In sum, the plain language of Section A 5 does not mandate -- as a matter of law -- adoption of Dominion's proffered standard," the SCC said
"Based on the record in this case, the Commission again finds that it is reasonable for a supplier (i.e., either the utility or a CSP) under Section A 5 'to match renewable generation with a participating customer's load on a monthly basis,'" the SCC said
"[I]t is important to recognize that it is not possible to direct specific types of energy (i.e., renewable electrons) to specific customers on an interconnected electric grid such as PJM. The physics of the electric grid make it impossible for any load serving entity ('LSE'), including Dominion, to ensure that any customer receives 'around the clock' renewable energy. That is, all of Dominion's customers physically receive a mix of energy types (renewable and non-renewable electrons) based on the customer's location and the generation mix providing service to the grid at a given time. The question of whether an offering is 'electric energy 100 percent from renewable energy' under Section A 5, therefore, must be a function of offsetting customer load on the grid with supply from renewable resources over a specified period of time," the SCC said
The SCC said that Dominion conceded that its proposed 'renewable capacity' standard does not reflect the realities of the capacity construct established in PJM
"In PJM, there is no such thing as a capacity market for 'renewable-only' capacity. As such, there is no option under Dominion's standard for CSPs to procure renewable-only capacity through the PJM capacity market. Instead, Dominion asserts that control of renewable capacity would have to be procured by CSPs through either owning renewable generation or contracting with renewable generators. Such a requirement, however, is not otherwise applicable to LSEs operating in PJM. Moreover, Dominion acknowledges that the actual dispatch of resources is not governed by a hypothetical 'renewable capacity' construct but, rather, by physics and the operational needs of the PJM pool," the SCC said
"Dominion's '100% of the time' standard would also significantly hinder a customer's right to purchase, as permitted by Section A 5, electric energy provided from wind and solar generation due to the intermittent nature of these resources. For example, a CSP that had 100 megawatts of offshore wind generation and 100 megawatts of customer peak load would not meet Dominion's '100% of the time' standard, because wind power is intermittent and does not generate electricity when the wind does not blow, requiring the delivery of electrons from other generators. Indeed, a CSP with a portfolio consisting of 100% solar generation — no matter how much nameplate capacity met or exceeded peak load — would be prohibited from serving even a single customer under Dominion's '100% of the time' standard, because such a portfolio could not produce electricity at night," the SCC said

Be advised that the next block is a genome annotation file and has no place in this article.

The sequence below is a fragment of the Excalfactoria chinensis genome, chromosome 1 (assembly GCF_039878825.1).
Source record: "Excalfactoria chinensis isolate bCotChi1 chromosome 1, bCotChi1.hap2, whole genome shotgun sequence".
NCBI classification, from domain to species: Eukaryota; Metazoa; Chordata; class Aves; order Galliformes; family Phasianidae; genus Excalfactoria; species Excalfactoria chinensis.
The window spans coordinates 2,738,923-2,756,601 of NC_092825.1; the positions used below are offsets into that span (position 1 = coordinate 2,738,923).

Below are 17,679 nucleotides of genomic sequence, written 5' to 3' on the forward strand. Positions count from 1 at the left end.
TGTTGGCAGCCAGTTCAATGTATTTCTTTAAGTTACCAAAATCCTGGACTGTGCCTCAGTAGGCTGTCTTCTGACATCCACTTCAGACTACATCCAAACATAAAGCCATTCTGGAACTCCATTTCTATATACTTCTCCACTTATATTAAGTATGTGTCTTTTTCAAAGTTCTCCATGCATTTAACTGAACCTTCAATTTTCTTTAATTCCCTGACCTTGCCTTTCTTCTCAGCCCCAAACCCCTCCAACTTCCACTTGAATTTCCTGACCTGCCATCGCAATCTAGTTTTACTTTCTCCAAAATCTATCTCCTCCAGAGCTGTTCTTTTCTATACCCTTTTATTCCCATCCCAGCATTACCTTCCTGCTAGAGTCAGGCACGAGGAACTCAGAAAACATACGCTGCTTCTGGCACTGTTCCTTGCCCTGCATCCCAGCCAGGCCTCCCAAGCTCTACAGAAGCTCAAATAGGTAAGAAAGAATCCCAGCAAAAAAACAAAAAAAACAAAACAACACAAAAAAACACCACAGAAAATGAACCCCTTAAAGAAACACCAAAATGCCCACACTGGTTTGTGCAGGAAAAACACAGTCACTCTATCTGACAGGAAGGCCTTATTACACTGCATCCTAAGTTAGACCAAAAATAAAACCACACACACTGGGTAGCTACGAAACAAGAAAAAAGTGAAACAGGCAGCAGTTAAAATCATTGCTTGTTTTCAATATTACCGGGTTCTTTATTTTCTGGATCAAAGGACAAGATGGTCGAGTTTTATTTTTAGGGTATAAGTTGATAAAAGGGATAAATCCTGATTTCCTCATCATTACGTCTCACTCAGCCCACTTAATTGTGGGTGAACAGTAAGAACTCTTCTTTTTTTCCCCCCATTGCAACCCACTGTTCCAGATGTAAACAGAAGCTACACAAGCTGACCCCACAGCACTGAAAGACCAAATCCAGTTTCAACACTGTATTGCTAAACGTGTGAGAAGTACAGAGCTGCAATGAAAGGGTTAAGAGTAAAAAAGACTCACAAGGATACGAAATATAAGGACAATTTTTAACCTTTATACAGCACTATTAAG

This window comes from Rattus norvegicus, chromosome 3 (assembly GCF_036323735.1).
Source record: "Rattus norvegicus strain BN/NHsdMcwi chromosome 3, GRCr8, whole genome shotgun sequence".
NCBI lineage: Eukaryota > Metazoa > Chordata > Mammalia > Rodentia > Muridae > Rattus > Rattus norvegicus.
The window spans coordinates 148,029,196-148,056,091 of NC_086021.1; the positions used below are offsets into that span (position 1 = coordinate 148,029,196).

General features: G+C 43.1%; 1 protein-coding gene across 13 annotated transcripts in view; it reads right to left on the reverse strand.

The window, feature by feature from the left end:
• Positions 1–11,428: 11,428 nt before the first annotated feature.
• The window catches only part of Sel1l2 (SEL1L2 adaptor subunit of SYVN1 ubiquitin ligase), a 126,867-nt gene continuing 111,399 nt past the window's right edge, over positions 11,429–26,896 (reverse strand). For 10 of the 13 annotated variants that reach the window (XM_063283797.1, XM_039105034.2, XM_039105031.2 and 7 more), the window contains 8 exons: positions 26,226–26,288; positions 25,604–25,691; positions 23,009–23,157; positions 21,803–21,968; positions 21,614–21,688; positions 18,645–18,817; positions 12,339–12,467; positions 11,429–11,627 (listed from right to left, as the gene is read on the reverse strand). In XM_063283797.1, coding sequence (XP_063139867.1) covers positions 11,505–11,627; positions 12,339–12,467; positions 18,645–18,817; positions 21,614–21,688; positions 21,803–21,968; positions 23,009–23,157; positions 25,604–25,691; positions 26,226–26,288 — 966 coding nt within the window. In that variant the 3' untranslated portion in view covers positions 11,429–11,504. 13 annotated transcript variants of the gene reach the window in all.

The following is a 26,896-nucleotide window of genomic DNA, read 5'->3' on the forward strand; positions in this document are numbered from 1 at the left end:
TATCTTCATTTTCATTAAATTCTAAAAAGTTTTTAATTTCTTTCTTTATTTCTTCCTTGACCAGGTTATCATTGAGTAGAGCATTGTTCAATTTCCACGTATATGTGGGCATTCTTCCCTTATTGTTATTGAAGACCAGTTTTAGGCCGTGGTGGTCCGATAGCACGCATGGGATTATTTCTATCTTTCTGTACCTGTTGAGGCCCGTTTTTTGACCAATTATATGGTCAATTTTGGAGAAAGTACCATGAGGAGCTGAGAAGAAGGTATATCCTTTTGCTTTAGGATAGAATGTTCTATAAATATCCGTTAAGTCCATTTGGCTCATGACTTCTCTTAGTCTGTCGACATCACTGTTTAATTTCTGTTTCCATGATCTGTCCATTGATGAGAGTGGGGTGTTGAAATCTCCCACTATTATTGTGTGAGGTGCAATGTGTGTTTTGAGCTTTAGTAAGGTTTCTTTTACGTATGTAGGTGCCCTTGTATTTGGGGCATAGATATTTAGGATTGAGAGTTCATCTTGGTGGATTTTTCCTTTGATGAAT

"There was also evidence that an hourly matching standard could significantly increase the cost of providing service under Section A 5, potentially to the point of being cost prohibitive," the SCC said
"In sum, the Commission continues to find that matching customer load with renewable supply on a monthly basis represents a reasonable standard under Section A 5, and, further, that Dominion's most recently proffered standard is not necessary in order to implement Section A 5 in a reasonable manner," the SCC said
Next, Dominion asked the Commission to declare that Direct Energy and Calpine have not satisfactorily demonstrated that they can supply their customers with electric energy provided 100 percent from renewable energy.
"The Commission denies this requested declaration," the SCC said
"We find that the information provided by Direct Energy and Calpine (regarding each CSP's customer load and wholesale generation contracts) reasonably establishes that these CSPs have contracted for sufficient renewable energy in order to match renewable supply with a participating customer's load on a monthly basis," the SCC said
The SCC did find that Direct Energy and Calpine shall provide subsequent data to verify continued compliance with the Commission's requirements under Section A 5.
The retail suppliers shall:
(1) provide Dominion with information comparable to the
documentation provided in this proceeding regarding subsequent wholesale generation contracts to establish that these CSPs have continued to contract for sufficient renewable energy in order to match renewable supply with their customers' load on a monthly
(2) submit documentation to the Division and Dominion within 90 days from the end of each calendar quarter, which confirms that such CSP matched renewable supply with customer load during each of the three months comprising the respective calendar quarter.
To summarize, with regard to the three specific pleas contained in Dominion's Petitions for Declaratory Judgment, the SCC found that:
(A) Commission precedent permits a CSP to match customer load with renewable supply on a monthly basis and does not require CSPs to provide 'renewable capacity';
(B) Direct Energy and Calpine have satisfactorily demonstrated that they can supply their customers with electric energy provided 100 percent from renewable energy on a monthly matching basis; and
(C) Direct Energy and Calpine shall continue to provide information as directed herein.